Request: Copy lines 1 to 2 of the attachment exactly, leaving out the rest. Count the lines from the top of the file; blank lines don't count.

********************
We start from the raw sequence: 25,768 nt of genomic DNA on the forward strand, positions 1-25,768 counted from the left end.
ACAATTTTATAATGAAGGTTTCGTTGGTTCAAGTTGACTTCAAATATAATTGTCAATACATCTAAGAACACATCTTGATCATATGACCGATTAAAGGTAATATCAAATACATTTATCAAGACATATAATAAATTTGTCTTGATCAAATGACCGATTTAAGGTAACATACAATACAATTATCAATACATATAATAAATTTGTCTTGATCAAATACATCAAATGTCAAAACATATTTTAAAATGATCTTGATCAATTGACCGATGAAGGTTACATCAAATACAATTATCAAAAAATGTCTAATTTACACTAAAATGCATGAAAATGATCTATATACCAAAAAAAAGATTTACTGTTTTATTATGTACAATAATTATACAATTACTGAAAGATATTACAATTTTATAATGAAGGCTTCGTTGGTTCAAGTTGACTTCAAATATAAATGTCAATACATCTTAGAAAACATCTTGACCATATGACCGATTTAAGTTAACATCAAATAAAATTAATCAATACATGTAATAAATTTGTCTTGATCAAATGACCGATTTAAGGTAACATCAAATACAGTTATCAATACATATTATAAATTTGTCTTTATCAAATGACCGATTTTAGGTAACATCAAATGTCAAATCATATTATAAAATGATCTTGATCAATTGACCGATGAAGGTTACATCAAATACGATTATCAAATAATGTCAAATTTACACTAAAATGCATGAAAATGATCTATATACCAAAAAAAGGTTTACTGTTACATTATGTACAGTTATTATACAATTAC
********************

We start from the raw sequence: 25,768 nt of genomic DNA on the forward strand, positions 1-25,768 counted from the left end.
ACAATTTTATAATGAAGGTTTCGTTGGTTCAAGTTGACTTCAAATATAATTGTCAATACATCTAAGAACACATCTTGATCATATGACCGATTAAAGGTAATATCAAATACATTTATCAAGACATATAATAAATTTGTCTTGATCAAATGACCGATTTAAGGTAACATACAATACAATTATCAATACATATAATAAATTTGTCTTGATCAAATACATCAAATGTCAAAACATATTTTAAAATGATCTTGATCAATTGACCGATGAAGGTTACATCAAATACAATTATCAAAAAATGTCTAATTTACACTAAAATGCATGAAAATGATCTATATACCAAAAAAAAGATTTACTGTTTTATTATGTACAATAATTATACAATTACTGAAAGATATTACAATTTTATAATGAAGGCTTCGTTGGTTCAAGTTGACTTCAAATATAAATGTCAATACATCTTAGAAAACATCTTGACCATATGACCGATTTAAGTTAACATCAAATAAAATTAATCAATACATGTAATAAATTTGTCTTGATCAAATGACCGATTTAAGGTAACATCAAATACAGTTATCAATACATATTATAAATTTGTCTTTATCAAATGACCGATTTTAGGTAACATCAAATGTCAAATCATATTATAAAATGATCTTGATCAATTGACCGATGAAGGTTACATCAAATACGATTATCAAATAATGTCAAATTTACACTAAAATGCATGAAAATGATCTATATACCAAAAAAAGGTTTACTGTTACATTATGTACAGTTATTATACAATTAC